One of Satan’s greatest tactics against us is the use of lies, which is why the truth of Scripture is such an effective defensive weapon. He is a master strategist who uses lies and half-truths. He wants to attack and destroy our faith. He constantly calls into question everything that God says is true. We need the Scriptures if we are to win this fight. Dr. Martyn Lloyd-Jones said, “We are not to fight the devil in our own strength or power, or with our own ideas; we are to fight him with this Word that the very Spirit of God Himself has produced…When you consider the strength and the power of the enemy that is against us you will see the importance of realizing the strength and the power of this particular weapon.”

How do we use it defensively? One of the greatest examples of this is what Jesus did when he was led into the wilderness to be tempted by Satan. As Satan tempted him over and over, Jesus responded with God’s word. “It is written,” Jesus said. He was able to quote exact selections of Scripture that applied to the lies that Satan used. Here is Jesus, the Son of God, the almighty God, wielding the sword of the Spirit to resist Satan. He didn’t use Scripture as a concept or category. He used particular Scriptures. He had them ready. He knew how to use them. If Jesus used the word of God like this, how much more do we need to rely on Scripture and use it against Satan’s attacks?

But we can also use it offensively. Every time we open the word of God as a church, and every time we take the gospel to an unbeliever, we are going on the offense against Satan and his reign of terror. When we sing the word of God in our worship, we’re going on the offense against Satan. I love what John Piper writes: “Spiritual worship and spiritual warfare should be carried out with singing…Satan cannot bear the singing of the saints. You can drive him away with song.” He quotes Amy Carmichael, who said, “I believe truly that Satan cannot endure it and so slips out of the room—more or less—when there is a true song.”

The word of God has power. Use it in your life. Donald Whitney, who has written a lot on the spiritual disciplines we need to grow, says this:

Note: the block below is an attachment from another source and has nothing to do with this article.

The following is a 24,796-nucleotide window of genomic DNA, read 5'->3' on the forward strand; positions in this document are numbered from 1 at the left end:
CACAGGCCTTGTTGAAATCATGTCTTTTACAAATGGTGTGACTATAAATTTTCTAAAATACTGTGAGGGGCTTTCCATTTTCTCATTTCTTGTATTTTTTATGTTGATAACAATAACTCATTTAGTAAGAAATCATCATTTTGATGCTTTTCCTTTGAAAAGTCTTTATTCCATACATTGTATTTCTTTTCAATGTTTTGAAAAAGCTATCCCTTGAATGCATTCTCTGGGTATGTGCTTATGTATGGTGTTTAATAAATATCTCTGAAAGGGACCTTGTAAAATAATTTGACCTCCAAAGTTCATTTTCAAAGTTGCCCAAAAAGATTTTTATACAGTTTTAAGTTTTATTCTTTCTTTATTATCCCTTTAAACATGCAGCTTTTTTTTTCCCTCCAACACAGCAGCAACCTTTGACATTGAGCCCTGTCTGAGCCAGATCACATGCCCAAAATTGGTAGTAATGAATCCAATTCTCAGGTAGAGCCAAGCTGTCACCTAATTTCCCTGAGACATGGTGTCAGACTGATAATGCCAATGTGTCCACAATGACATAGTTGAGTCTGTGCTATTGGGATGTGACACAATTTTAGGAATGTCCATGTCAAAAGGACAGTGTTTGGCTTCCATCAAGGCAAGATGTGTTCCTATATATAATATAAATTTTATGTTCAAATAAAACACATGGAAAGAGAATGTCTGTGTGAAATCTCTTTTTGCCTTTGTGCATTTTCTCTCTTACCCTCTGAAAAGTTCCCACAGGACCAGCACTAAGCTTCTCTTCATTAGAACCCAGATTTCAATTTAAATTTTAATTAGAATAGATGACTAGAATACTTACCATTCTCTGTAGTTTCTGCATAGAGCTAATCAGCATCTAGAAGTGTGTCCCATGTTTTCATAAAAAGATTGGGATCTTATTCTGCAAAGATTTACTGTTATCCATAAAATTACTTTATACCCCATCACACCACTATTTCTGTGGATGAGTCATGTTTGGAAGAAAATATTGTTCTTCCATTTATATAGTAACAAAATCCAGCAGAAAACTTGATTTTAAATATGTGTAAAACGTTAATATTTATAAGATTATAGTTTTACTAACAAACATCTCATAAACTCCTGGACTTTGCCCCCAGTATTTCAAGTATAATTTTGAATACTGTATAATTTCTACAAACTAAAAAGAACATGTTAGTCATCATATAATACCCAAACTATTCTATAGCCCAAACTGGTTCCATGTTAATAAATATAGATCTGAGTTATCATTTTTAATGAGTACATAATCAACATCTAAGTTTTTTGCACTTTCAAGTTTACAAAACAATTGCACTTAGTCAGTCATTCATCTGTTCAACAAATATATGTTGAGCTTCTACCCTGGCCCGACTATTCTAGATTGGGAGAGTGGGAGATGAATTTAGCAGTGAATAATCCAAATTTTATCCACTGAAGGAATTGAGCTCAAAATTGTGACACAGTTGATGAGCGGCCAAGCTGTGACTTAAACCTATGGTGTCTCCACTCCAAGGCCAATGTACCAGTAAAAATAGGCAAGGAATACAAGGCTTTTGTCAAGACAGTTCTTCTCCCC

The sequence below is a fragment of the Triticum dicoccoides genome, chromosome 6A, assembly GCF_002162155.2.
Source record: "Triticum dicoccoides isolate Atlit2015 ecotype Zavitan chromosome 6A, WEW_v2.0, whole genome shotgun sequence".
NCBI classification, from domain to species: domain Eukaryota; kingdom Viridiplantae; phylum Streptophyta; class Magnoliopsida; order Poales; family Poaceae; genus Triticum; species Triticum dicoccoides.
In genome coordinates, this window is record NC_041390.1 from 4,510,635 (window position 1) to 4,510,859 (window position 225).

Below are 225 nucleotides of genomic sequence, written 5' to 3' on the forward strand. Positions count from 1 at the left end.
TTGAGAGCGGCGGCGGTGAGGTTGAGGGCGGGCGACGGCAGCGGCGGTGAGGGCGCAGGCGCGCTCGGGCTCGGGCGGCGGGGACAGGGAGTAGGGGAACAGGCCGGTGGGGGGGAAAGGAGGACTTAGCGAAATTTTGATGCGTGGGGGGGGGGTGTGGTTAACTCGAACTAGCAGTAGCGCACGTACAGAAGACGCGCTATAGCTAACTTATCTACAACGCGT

No Spiritual Discipline is more important than the intake of God’s Word. Nothing can substitute for it. There simply is no healthy Christian life apart from a diet of the milk and meat of Scripture. The reasons for this are obvious. In the Bible God tells us about Himself, and especially about Jesus Christ, the incarnation of God. The Bible unfolds the Law of God to us and shows us how we’ve all broken it. There we learn how Christ died as a sinless, willing Substitute for breakers of God’s Law and how we must repent and believe in Him to be right with God. In the Bible we learn the ways and will of the Lord. We find in Scripture how God wants us to live, and what brings the most joy and satisfaction in life. None of this eternally essential information can be found anywhere else except the Bible. Therefore if we would know God and be godly, we must know the Word of God  — intimately.

Here are some practical things you can do:

Read it. One of the most important things you can do is simply to regularly read the Bible for yourself. We have so many printed Bibles and electronic options with amazing reading plans of every kind. We live in a golden age of Bible resources. The greatest advice I can give you is to read it regularly and systematically. In other words, don’t just pick it up and randomly open to whatever passage of Scripture you happen to find it. Read it, even a small amount at a time, and absorb it into your life. Make it your aim to read it from cover to cover, even the more difficult parts. It’s a great way of getting God’s word into your heart and mind. It’s something I try to do every day, over and over again.

Meditate on it. Don’t just speed read. That is good and important, but we also need to slow down and chew on Scriptures. Spurgeon says: